QMT Features: January 2011
Agile inspection
On-machine inspection of complex precision composite parts boosts quality and productivity at Tods Aerospace, a preferred supplier to  AgustaWestland.

Yeovil, Somerset, UK, is home to world-leading aerospace manufacturer, AgustaWestland. The Anglo-Italian company employs nearly 4000 people in the area, plus countless others who work for its many suppliers. One of those suppliers is Tods Aerospace Ltd, a precision engineering business with a roster of 150 and a £16 million/year turnover.

This privately owned business, which has design and manufacturing facilities in Crewkerne, Somerset and Portland, Dorset, is an AgustaWestland preferred supplier, which marks it out as one of the best in its field.

One of the largest AgustaWestland projects that Tods Aerospace has supported in recent years is the AW159 Lynx Wildcat: the next generation of Lynx helicopter being supplied to the UK Navy and Army. The UK Government awarded the £1billion contract in the summer of 2006 and in recent years Tods has been involved in the co-design and manufacture of several, major component parts for the aircraft, including the cockpit doors, the cargo doors and many of the main fuselage panels, all of which are made from carbon composite.

“Three years ago we invested in a 5-axis CMS router so we could machine these components and other tooling in our own factory,” says Richard Winterbottom, operations director at Tods. “Around the same time we were also bidding for increasingly complex 5-axis work. Our strategy is to bring more and more manufacturing capability in-house, so we can be more agile and keep better control of lead times and quality. This is particularly important during the early phases of new product introduction.”

A year later the company employed CNC manager Bob Young, initially as CNC programmer. “Prior to that, we were only using the machine’s basic capabilities,” says Richard Winterbottom. Bob Young had been with the company a year when manufacturing put together a proposal for a Renishaw RMP600 wireless touch probe and OMV Pro software.

The RMP600 is a compact touch probe which incorporates Renishaw’s patented RENGAGE high accuracy strain gauge technology and uses proven frequency hopping spread spectrum (FHSS) radio signal transmission. It offers all the usual benefits of Renishaw touch probes, including the ability to measure complex 3D part geometries on all sizes of machining centres.

“One of the key reasons for purchasing the probe was to align the AW159 cabin roof and then machine it,” says Richard Young. “This has proven very successful and we are now producing our own CMM reports generated from the use of the Renishaw OMV software and the RMP600 probe. Without the probe we would not have been able to machine the roof as accurately and we couldn’t have aligned the jigs with such precision.”

Tods now supplies a total of 126 components for the AW159, which will be required at the rate of one set (aircraft) a month.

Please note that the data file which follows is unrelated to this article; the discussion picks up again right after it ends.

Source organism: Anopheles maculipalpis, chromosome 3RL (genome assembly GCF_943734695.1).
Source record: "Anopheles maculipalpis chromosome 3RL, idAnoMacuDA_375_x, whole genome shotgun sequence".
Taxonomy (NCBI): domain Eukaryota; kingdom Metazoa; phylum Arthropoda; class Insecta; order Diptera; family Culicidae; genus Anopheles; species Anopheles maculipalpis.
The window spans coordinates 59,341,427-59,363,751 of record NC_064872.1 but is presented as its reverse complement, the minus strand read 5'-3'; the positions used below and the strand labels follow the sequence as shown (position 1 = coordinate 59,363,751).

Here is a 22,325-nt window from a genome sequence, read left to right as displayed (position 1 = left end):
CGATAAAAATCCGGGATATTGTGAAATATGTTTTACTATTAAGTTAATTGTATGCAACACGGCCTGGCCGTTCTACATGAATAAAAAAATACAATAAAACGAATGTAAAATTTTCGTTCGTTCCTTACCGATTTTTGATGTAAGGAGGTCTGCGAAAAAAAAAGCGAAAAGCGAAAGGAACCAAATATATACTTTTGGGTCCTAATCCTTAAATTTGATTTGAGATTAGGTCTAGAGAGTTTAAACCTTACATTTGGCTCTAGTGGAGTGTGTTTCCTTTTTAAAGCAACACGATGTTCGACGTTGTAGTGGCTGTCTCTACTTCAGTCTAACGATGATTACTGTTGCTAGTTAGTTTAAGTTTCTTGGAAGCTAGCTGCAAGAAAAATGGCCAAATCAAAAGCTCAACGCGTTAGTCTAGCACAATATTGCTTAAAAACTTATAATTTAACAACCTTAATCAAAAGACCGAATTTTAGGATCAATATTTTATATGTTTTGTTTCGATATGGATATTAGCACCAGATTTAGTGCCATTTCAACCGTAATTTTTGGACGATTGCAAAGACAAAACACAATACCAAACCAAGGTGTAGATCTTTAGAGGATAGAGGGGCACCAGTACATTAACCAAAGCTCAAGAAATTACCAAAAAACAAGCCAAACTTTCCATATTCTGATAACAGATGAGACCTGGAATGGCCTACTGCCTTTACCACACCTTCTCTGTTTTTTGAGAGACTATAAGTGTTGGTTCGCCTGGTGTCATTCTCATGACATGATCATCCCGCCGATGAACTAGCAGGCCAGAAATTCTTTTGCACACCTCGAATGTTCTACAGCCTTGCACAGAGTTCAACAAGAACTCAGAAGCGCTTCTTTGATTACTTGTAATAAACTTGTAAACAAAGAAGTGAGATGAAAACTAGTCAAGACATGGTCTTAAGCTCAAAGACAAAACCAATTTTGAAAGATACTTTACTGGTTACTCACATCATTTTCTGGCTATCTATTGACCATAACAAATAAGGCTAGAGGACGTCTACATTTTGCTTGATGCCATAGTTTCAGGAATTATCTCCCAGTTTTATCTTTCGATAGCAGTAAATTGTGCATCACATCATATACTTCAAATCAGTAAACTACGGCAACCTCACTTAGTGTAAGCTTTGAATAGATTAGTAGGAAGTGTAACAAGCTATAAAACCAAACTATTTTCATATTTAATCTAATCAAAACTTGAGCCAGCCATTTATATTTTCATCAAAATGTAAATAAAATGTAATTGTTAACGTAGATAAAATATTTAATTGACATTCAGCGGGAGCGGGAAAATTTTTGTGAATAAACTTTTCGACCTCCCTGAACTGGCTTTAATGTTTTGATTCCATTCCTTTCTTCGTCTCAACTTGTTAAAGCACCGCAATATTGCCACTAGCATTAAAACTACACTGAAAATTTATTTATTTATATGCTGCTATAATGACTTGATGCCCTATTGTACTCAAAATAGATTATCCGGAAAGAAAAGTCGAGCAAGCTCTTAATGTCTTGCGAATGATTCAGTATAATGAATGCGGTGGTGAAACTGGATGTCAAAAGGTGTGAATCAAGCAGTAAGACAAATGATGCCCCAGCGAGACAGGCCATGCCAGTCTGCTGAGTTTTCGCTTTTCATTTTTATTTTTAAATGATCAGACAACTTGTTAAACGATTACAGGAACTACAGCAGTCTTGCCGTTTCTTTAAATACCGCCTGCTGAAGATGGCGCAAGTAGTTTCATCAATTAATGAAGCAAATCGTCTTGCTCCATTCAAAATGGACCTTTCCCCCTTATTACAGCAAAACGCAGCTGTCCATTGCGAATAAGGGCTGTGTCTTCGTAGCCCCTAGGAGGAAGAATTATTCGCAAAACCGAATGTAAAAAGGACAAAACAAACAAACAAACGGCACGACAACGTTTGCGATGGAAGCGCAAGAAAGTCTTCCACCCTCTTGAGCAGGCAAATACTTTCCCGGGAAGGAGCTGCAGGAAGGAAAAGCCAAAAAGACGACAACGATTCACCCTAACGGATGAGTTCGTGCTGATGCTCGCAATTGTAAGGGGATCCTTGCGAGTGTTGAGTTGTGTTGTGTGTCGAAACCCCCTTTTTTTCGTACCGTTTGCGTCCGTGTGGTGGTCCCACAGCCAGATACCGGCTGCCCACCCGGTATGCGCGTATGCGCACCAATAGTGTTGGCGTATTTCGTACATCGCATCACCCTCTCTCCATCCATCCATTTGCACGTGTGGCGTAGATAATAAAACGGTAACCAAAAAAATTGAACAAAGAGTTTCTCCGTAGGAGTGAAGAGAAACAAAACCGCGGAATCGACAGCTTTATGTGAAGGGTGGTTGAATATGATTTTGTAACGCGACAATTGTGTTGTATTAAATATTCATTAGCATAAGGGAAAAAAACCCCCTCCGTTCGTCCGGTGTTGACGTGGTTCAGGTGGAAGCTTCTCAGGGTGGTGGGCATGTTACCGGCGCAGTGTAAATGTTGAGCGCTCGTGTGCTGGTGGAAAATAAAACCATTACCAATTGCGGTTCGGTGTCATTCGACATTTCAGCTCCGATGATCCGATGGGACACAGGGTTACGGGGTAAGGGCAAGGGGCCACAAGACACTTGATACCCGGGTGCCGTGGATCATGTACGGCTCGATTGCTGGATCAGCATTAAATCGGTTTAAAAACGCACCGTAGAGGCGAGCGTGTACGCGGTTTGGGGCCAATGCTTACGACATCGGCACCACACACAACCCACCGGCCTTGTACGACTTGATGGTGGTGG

“We also use the Renishaw probe for first article inspection (FAI) on every new civil aircraft flooring project,” adds Mr. Young. ‘For example, we currently have a project where a batch of machined components need to go back on the CMS router, as the customer has made a modification. We’ll use the probe to re-align the component prior to machining the additional feature.” Bob Young also claims that the RMP600 allows the company to take on more complex work and produce parts at the required high quality, faster than ever before. “We still feel that we’re in the early stages of getting to know the probe’s capabilities,” he says, “but we are very happy with the accuracy and, in particular, the consequent reduction in scrap parts further down the production line. These are large, expensive components and we can use the probe to identify and avoid errors while we are still at the R&D stage.’”

Although Tods Aerospace is not the design authority, it does contribute significantly to the development of AW159 parts. The customer sends the company the space envelope for a CAD model, along with the design specification. “Our objective,“ says Peter Eckersall, Tods’ engineering director, “is usually to make a more simple assembly from fewer parts, to give better longevity, easier maintenance and overall, lower lifetime cost.” The company aims to provide a better overall solution. He continues, “When we get a CAD model we take a close look and start working out a plan to machine the tooling,” says Richard Young. “Once we have the first finished part, we’ll write a programme for the Renishaw probe, to check that all of the holes and features meet the specified tolerances.”

The accuracy gains attributable to the RMP600 touch probe are echoed by Tods’ quality director Martyn Perks, who explains, “Digital manufacture & digital design has given different sorts of tolerances and different features which using traditional measuring equipment such as micrometers and vernier callipers doesn’t really get us to the levels of quality and accuracy and checking that we require.”
According to Richard Winterbottom, Tods Aerospace was the first company in the country to gain SC21 Bronze recognition for Supply Chain Excellence, awarded in July 2008. “We aim to provide solutions in composites, working closely with OEMs to meet new product introduction deadlines, on time and on budget. We’ve invested heavily in our manufacturing capabilities to achieve the very highest quality, and that investment strategy is paying off.”

To get the most from any new technology, those who are charged with operating it must know exactly what it’s capable of. Both Bob Young and Richard Winterbottom agree that the reason Tods Aerospace invested in the Renishaw equipment owed a great deal to the level of support from the British company. l
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